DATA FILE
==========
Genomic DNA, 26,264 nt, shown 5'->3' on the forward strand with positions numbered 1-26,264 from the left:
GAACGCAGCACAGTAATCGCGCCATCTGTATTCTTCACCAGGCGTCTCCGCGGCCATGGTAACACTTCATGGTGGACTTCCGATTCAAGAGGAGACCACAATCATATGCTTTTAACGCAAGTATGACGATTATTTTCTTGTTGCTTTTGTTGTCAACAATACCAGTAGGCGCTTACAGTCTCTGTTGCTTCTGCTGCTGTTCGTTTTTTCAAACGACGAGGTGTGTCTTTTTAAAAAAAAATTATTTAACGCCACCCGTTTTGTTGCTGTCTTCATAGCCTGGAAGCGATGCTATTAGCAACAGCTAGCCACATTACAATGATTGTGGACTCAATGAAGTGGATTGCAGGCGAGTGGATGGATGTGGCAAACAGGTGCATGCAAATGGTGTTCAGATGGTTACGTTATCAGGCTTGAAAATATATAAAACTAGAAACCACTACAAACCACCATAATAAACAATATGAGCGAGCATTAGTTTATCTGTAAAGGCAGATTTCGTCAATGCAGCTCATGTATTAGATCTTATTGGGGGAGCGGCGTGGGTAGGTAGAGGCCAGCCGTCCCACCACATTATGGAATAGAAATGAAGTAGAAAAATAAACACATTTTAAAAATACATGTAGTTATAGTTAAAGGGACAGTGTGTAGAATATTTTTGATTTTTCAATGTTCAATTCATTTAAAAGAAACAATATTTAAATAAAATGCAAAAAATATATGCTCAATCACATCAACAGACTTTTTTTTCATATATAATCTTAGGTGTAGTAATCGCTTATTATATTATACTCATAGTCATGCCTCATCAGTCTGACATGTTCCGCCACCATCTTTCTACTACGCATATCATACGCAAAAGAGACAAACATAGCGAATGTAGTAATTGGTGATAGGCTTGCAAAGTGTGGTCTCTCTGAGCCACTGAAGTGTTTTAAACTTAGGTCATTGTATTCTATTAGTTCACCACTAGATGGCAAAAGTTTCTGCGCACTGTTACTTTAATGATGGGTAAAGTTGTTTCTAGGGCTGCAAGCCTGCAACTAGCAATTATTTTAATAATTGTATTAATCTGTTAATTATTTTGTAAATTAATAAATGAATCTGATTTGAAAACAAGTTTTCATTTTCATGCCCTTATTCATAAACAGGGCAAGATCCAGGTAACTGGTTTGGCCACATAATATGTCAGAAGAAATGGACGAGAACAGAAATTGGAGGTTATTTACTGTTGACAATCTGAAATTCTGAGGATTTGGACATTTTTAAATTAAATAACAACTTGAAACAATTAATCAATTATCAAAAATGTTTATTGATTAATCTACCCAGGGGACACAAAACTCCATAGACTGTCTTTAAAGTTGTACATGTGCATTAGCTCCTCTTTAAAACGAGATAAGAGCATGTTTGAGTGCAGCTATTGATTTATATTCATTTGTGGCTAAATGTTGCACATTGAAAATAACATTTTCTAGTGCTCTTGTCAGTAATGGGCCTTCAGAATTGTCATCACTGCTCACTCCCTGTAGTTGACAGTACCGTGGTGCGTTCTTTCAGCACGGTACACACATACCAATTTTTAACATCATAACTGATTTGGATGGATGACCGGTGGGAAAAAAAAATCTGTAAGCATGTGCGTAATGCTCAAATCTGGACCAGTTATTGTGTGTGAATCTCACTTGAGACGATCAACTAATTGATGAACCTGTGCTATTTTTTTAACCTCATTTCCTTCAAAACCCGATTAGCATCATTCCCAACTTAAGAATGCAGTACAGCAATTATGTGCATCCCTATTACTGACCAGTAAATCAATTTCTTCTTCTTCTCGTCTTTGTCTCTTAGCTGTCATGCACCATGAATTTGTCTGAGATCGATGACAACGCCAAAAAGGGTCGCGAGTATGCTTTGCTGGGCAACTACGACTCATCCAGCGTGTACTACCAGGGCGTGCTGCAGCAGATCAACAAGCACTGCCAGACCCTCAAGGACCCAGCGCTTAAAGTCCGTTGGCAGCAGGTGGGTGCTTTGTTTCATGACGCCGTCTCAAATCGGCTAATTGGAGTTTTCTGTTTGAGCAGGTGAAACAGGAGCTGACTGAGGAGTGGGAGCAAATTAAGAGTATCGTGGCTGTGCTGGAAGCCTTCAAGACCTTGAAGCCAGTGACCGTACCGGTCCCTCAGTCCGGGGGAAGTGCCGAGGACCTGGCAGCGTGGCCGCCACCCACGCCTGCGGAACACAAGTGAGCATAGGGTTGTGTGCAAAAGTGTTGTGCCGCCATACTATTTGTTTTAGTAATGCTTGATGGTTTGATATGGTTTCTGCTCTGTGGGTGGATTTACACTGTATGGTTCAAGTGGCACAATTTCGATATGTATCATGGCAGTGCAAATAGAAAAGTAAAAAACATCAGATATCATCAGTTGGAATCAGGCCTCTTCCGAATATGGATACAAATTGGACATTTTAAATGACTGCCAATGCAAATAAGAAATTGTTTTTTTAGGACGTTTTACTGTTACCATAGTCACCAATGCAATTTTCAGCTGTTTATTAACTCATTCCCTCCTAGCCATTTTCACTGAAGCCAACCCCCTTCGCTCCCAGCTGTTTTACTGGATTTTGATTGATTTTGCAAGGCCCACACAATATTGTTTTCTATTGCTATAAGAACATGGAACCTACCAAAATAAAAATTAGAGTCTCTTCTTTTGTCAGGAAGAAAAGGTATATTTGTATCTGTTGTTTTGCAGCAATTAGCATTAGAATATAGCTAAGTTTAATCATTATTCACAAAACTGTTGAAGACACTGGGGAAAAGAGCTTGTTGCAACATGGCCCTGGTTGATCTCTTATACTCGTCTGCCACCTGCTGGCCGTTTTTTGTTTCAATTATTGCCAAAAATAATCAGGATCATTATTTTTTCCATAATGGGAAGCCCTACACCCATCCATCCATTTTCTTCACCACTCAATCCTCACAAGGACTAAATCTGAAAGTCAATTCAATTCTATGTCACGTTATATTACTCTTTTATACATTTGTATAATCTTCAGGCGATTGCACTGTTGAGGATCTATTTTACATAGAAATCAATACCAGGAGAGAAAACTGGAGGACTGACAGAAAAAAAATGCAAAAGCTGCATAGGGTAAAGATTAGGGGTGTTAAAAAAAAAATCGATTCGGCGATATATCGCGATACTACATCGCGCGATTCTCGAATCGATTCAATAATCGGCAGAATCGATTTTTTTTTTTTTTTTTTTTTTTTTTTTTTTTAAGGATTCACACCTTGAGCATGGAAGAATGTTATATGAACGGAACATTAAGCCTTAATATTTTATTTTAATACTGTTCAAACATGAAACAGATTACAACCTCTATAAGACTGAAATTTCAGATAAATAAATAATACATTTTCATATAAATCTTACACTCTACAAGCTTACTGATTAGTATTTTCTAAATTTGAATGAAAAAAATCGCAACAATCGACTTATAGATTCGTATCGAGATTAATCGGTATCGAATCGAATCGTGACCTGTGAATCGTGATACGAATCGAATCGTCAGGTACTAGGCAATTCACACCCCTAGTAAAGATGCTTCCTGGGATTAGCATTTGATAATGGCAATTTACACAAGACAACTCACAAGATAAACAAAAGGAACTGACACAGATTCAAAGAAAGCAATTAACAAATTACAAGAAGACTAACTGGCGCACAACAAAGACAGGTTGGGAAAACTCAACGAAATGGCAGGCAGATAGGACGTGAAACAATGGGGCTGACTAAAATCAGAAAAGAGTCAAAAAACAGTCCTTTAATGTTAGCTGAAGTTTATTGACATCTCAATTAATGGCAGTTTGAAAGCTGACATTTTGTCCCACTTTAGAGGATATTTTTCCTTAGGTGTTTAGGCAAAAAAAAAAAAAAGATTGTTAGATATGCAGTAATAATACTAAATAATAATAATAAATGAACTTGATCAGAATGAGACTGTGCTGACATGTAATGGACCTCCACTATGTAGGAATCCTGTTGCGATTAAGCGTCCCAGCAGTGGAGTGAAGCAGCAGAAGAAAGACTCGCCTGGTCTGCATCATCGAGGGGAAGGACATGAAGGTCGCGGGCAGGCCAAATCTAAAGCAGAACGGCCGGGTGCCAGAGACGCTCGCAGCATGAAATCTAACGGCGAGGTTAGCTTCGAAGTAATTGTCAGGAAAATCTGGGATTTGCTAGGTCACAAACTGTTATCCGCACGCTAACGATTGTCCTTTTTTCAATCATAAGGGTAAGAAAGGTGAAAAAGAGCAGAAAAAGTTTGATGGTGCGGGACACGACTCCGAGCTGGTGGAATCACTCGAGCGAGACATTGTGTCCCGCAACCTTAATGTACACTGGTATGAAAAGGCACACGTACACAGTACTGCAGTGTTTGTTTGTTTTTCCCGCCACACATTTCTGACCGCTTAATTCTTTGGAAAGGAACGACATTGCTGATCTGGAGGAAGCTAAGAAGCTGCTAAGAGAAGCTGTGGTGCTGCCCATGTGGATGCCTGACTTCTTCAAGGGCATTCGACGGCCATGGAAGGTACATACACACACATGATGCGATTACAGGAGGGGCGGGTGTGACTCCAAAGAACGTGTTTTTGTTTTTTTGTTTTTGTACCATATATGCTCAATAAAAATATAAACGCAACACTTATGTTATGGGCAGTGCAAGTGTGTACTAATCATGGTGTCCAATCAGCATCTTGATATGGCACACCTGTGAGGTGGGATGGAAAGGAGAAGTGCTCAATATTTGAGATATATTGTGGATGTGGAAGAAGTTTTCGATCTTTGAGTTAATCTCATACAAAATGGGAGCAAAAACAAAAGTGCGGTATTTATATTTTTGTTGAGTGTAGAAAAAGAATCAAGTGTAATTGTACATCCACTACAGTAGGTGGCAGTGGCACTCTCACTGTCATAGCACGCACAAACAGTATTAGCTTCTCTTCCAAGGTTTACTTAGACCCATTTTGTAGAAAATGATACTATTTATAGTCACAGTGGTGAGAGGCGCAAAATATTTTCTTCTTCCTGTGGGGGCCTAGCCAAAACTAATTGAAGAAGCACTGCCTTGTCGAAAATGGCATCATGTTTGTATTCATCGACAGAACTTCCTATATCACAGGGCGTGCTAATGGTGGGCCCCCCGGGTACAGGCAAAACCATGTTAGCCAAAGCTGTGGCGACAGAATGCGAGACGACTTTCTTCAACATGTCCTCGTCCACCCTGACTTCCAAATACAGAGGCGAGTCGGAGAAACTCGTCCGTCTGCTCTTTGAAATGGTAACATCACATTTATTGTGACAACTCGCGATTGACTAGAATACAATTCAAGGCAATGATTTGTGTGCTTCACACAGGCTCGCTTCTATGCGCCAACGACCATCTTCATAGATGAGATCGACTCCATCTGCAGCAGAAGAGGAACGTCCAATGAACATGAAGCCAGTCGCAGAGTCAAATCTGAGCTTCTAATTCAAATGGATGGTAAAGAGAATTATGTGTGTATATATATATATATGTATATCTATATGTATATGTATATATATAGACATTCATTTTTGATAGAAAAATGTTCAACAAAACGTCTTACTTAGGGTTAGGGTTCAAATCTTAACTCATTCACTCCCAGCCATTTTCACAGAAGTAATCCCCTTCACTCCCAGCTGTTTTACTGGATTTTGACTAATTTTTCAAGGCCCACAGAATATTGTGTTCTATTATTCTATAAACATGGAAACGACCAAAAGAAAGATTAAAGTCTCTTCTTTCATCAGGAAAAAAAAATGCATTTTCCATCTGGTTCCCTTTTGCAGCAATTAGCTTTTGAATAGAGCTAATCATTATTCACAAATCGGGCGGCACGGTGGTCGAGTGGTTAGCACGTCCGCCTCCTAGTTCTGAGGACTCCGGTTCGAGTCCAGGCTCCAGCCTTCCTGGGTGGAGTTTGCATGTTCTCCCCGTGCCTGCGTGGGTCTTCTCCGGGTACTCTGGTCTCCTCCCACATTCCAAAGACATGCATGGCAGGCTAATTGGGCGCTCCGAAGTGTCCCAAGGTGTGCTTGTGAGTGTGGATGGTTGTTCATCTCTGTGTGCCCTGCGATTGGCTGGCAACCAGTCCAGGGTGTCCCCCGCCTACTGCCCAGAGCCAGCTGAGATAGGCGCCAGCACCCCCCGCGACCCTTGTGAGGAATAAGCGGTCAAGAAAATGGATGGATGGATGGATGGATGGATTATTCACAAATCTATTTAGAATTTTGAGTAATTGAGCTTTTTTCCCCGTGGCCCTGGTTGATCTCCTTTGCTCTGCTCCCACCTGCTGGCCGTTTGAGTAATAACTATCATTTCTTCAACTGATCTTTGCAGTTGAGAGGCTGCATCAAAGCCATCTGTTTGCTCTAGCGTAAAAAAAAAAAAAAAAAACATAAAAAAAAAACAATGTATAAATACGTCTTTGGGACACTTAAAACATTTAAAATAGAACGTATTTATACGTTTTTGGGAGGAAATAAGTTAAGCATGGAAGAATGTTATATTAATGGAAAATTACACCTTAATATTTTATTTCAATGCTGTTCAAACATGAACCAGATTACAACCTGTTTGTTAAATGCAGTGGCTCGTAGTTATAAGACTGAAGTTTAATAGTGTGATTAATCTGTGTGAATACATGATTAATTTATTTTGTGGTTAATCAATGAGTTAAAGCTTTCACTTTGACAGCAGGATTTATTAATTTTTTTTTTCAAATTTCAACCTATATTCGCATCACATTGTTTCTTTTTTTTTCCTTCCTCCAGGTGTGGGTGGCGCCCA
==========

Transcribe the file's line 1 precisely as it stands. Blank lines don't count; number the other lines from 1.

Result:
Genomic DNA, 26,264 nt, shown 5'->3' on the forward strand with positions numbered 1-26,264 from the left: